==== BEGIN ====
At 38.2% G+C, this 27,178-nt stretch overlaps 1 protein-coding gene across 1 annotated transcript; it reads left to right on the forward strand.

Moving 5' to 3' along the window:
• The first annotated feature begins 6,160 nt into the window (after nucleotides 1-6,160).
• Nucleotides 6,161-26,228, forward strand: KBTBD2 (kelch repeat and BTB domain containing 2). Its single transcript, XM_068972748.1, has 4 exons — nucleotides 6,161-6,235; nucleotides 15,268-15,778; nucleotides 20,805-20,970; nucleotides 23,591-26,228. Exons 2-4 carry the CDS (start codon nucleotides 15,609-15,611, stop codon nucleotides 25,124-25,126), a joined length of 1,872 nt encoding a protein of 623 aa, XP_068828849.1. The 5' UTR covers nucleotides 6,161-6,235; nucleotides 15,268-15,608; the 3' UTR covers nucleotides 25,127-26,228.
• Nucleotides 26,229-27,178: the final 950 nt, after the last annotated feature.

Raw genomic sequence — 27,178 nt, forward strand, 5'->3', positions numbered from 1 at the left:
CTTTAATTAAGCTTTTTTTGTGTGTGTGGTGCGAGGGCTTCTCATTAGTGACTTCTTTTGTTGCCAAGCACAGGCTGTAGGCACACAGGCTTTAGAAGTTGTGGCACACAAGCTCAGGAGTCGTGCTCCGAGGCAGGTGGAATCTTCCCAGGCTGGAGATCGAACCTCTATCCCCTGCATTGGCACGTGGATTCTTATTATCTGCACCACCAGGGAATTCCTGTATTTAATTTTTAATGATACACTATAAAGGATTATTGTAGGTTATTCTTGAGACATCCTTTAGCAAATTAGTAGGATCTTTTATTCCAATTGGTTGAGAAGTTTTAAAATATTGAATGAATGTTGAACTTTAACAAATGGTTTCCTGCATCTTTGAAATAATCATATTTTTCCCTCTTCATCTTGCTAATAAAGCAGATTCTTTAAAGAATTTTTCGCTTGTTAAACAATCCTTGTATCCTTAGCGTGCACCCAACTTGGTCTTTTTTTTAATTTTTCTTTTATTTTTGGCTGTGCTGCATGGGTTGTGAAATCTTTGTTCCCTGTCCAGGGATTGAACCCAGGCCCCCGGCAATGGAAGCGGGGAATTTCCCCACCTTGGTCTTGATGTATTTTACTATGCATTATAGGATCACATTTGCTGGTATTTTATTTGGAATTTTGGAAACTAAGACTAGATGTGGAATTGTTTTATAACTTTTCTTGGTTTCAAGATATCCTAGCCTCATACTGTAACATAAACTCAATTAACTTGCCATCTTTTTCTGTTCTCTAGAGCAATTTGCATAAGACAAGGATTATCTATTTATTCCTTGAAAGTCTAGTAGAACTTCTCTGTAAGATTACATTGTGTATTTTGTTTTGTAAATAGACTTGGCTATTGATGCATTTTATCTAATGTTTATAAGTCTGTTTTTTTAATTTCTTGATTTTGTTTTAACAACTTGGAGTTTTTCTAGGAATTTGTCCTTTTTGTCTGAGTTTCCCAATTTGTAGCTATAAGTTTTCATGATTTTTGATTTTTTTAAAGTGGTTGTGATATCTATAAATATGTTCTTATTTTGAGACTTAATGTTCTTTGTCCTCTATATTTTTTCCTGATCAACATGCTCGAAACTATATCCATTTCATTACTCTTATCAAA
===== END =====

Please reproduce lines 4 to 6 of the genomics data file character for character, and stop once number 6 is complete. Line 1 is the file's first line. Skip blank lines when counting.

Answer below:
• Nucleotides 6,161-26,228, forward strand: KBTBD2 (kelch repeat and BTB domain containing 2). Its single transcript, XM_068972748.1, has 4 exons — nucleotides 6,161-6,235; nucleotides 15,268-15,778; nucleotides 20,805-20,970; nucleotides 23,591-26,228. Exons 2-4 carry the CDS (start codon nucleotides 15,609-15,611, stop codon nucleotides 25,124-25,126), a joined length of 1,872 nt encoding a protein of 623 aa, XP_068828849.1. The 5' UTR covers nucleotides 6,161-6,235; nucleotides 15,268-15,608; the 3' UTR covers nucleotides 25,127-26,228.
• Nucleotides 26,229-27,178: the final 950 nt, after the last annotated feature.

Raw genomic sequence — 27,178 nt, forward strand, 5'->3', positions numbered from 1 at the left: